Now that the novelty of Elvis Costello's strange appearance and somewhat gimmicky stage name has worn off, it is becoming apparent that his music also has something to offer. Costello's new album, Armed Forces, is his best album yet, and he started out hot.
Armed Forces is already up to position 17 on Billboard's album chart after having been released for only two weeks. In addition, Armed Forces is Costello's most commercial album. Fortunately, this does not mean he sacrificed any of the wit and individuality that made his first two albums masterpieces.
Costello has become more sophisticated musically. His backing band, The Attractions, has evolved beyond the rhythm guitar and skating rink organ sound that dominated the last album, using such diverse instruments as the synthesizer and the grand piano.
Nick Lowe's full, rich production on this album is also excellent. Lowe could best be described as Phil Spector with a sense of humor. For instance, the Rachmaninoff-like pianos on "Oliver's Army" (a charming little ditty about mercenaries) which sounds so engaging here would sound silly elsewhere. Costello's cover of Nick Lowe's "(What's so Funny About) Peace, Love, and Understanding" recalls the grandeur of Bruce Springsteen's Born To Run.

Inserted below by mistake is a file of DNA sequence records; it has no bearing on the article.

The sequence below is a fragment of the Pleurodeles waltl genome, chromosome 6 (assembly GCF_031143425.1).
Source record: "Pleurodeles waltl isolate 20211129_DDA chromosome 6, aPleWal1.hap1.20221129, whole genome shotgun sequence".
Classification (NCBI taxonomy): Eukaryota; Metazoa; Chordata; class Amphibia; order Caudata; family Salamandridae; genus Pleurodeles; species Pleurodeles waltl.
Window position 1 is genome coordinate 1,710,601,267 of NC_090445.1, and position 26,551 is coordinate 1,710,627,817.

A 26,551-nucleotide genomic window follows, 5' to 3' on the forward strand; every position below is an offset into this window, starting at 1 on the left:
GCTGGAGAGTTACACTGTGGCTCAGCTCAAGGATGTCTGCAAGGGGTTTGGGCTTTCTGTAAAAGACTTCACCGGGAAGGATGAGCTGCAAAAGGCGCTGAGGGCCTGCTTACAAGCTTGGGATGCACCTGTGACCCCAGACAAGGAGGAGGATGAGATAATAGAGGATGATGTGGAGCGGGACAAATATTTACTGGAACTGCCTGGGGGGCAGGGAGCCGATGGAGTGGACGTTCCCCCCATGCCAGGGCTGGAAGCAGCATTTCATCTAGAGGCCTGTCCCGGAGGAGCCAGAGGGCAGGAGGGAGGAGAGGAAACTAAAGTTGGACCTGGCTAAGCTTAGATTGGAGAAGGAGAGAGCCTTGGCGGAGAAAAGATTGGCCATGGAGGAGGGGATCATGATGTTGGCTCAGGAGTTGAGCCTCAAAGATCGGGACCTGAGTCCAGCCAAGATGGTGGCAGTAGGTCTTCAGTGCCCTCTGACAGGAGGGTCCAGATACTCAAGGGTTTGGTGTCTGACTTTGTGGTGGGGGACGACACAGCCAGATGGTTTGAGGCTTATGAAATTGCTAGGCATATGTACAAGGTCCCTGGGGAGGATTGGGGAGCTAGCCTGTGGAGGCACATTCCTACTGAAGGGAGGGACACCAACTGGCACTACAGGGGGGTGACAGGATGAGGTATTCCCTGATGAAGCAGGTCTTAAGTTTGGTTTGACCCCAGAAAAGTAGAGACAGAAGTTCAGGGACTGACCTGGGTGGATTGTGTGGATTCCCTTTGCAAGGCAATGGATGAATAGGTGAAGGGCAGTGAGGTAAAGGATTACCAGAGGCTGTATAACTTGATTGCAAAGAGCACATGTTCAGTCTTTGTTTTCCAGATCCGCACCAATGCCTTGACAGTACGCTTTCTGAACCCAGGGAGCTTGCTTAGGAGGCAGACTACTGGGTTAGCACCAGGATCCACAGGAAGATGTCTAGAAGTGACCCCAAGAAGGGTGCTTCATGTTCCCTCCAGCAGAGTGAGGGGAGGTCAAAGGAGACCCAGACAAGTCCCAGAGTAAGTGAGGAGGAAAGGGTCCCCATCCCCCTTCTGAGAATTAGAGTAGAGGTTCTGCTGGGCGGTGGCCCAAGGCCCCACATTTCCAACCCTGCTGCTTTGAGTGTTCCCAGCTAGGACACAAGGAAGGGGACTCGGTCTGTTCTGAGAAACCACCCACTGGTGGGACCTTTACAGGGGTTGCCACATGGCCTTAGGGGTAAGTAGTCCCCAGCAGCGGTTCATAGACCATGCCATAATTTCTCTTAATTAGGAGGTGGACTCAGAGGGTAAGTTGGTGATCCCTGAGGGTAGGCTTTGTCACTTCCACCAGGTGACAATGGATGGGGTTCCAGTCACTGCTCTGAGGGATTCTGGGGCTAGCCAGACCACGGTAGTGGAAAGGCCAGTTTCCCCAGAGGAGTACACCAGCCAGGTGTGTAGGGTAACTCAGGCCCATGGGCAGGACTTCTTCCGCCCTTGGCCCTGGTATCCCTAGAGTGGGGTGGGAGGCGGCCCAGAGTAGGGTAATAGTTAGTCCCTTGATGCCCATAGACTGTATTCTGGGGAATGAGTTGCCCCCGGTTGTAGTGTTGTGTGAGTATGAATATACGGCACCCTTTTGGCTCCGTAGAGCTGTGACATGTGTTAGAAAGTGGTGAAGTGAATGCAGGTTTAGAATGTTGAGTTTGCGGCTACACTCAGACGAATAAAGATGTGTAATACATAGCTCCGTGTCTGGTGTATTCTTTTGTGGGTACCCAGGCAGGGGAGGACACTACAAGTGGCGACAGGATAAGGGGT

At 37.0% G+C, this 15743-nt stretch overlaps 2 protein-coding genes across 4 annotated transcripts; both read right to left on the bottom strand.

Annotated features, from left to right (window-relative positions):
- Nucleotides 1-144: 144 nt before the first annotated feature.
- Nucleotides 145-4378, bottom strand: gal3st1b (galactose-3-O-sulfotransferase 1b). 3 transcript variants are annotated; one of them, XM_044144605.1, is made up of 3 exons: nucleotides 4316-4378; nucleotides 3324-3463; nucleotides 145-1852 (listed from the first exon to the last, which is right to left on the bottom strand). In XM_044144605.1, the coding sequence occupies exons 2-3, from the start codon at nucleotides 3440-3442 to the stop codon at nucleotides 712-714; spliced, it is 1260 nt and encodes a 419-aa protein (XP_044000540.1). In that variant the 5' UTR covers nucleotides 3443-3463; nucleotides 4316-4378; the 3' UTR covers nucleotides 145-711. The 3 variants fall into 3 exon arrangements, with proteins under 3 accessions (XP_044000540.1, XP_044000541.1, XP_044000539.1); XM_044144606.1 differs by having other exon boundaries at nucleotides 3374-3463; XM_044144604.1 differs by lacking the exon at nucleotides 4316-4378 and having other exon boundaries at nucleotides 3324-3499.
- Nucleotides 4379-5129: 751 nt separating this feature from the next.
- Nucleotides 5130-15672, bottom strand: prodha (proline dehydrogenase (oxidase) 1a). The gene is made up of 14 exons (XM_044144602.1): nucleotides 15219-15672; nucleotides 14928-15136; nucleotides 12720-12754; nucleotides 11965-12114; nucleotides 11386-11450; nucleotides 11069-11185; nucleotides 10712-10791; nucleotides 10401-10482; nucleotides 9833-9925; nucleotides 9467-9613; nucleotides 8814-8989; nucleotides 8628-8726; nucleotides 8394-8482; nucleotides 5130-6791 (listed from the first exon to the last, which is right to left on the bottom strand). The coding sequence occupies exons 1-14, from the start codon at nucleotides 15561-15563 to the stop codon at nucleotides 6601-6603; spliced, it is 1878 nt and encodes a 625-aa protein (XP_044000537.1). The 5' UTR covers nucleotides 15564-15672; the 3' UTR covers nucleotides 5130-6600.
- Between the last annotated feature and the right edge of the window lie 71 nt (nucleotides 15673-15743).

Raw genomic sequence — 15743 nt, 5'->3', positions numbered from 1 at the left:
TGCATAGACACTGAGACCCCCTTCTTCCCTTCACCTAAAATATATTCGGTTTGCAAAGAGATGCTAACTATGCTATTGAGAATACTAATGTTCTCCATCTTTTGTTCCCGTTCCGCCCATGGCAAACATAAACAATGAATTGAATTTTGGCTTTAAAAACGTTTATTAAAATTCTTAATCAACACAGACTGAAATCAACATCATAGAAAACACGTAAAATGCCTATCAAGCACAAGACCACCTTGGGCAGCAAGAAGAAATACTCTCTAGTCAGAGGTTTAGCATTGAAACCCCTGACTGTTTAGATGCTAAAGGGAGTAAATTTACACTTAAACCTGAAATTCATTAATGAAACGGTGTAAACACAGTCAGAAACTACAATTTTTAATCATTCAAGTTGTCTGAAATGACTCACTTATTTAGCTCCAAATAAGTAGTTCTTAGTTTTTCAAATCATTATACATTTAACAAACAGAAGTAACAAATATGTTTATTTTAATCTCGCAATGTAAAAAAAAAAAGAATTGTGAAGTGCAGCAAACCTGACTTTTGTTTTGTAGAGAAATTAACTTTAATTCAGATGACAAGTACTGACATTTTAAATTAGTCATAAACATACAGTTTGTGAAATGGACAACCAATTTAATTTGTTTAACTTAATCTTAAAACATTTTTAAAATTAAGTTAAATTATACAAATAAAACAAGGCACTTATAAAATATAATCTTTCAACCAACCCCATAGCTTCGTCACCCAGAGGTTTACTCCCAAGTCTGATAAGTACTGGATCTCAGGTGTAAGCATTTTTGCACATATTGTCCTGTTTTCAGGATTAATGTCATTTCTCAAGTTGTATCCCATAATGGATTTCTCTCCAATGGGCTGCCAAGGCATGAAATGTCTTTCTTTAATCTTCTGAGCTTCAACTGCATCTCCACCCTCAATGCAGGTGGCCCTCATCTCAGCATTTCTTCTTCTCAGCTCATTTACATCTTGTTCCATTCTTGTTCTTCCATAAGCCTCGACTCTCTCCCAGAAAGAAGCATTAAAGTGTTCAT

Costello's songwriting is still excellent. "Accidents Will Happen," which is included on both the album and the bonus live EP, is a tough but tender ballad and one of his best yet. The live version, in which he is accompanied only by a grand piano, is especially moving.
"Party Girls" is reminiscent of Paul McCartney's "Maybe I'm Amazed" and should be a classic someday. The lyrics, as always, are full of razor-sharp wit. On "Two Little Hitlers" for instance, he compares fighting lovers with battling dictators.
Every song on Armed Forces is a gem, and at least one of them should be a hit single. Elvis Costello is truly an artist whose time has come.